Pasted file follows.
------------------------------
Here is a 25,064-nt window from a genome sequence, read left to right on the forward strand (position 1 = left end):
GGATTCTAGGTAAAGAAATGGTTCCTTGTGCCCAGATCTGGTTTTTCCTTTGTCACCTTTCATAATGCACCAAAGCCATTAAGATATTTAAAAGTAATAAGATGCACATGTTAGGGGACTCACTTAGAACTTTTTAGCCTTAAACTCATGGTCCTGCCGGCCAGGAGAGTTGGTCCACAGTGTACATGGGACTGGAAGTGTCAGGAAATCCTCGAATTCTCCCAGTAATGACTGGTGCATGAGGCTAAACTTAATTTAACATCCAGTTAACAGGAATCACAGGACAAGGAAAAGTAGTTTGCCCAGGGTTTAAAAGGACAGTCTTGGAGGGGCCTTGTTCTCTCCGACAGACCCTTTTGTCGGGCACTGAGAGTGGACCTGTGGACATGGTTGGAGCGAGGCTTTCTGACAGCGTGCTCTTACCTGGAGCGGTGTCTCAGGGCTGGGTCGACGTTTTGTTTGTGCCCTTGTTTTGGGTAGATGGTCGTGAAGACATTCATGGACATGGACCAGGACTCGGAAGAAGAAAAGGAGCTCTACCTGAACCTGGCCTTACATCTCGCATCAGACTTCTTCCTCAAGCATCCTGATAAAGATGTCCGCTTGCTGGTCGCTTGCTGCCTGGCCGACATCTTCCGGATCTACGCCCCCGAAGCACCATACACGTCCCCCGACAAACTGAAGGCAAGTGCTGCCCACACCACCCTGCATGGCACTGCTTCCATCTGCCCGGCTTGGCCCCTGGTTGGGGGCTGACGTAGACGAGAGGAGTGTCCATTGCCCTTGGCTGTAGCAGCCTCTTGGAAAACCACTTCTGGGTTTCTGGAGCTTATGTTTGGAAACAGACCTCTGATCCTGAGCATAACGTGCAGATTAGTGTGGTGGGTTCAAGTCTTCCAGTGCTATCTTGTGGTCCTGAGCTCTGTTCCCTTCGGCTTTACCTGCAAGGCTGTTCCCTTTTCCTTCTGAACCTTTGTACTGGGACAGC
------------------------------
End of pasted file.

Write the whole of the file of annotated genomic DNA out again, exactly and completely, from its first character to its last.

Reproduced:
Here is a 25,064-nt window from a genome sequence, read left to right on the forward strand (position 1 = left end):
GGATTCTAGGTAAAGAAATGGTTCCTTGTGCCCAGATCTGGTTTTTCCTTTGTCACCTTTCATAATGCACCAAAGCCATTAAGATATTTAAAAGTAATAAGATGCACATGTTAGGGGACTCACTTAGAACTTTTTAGCCTTAAACTCATGGTCCTGCCGGCCAGGAGAGTTGGTCCACAGTGTACATGGGACTGGAAGTGTCAGGAAATCCTCGAATTCTCCCAGTAATGACTGGTGCATGAGGCTAAACTTAATTTAACATCCAGTTAACAGGAATCACAGGACAAGGAAAAGTAGTTTGCCCAGGGTTTAAAAGGACAGTCTTGGAGGGGCCTTGTTCTCTCCGACAGACCCTTTTGTCGGGCACTGAGAGTGGACCTGTGGACATGGTTGGAGCGAGGCTTTCTGACAGCGTGCTCTTACCTGGAGCGGTGTCTCAGGGCTGGGTCGACGTTTTGTTTGTGCCCTTGTTTTGGGTAGATGGTCGTGAAGACATTCATGGACATGGACCAGGACTCGGAAGAAGAAAAGGAGCTCTACCTGAACCTGGCCTTACATCTCGCATCAGACTTCTTCCTCAAGCATCCTGATAAAGATGTCCGCTTGCTGGTCGCTTGCTGCCTGGCCGACATCTTCCGGATCTACGCCCCCGAAGCACCATACACGTCCCCCGACAAACTGAAGGCAAGTGCTGCCCACACCACCCTGCATGGCACTGCTTCCATCTGCCCGGCTTGGCCCCTGGTTGGGGGCTGACGTAGACGAGAGGAGTGTCCATTGCCCTTGGCTGTAGCAGCCTCTTGGAAAACCACTTCTGGGTTTCTGGAGCTTATGTTTGGAAACAGACCTCTGATCCTGAGCATAACGTGCAGATTAGTGTGGTGGGTTCAAGTCTTCCAGTGCTATCTTGTGGTCCTGAGCTCTGTTCCCTTCGGCTTTACCTGCAAGGCTGTTCCCTTTTCCTTCTGAACCTTTGTACTGGGACAGC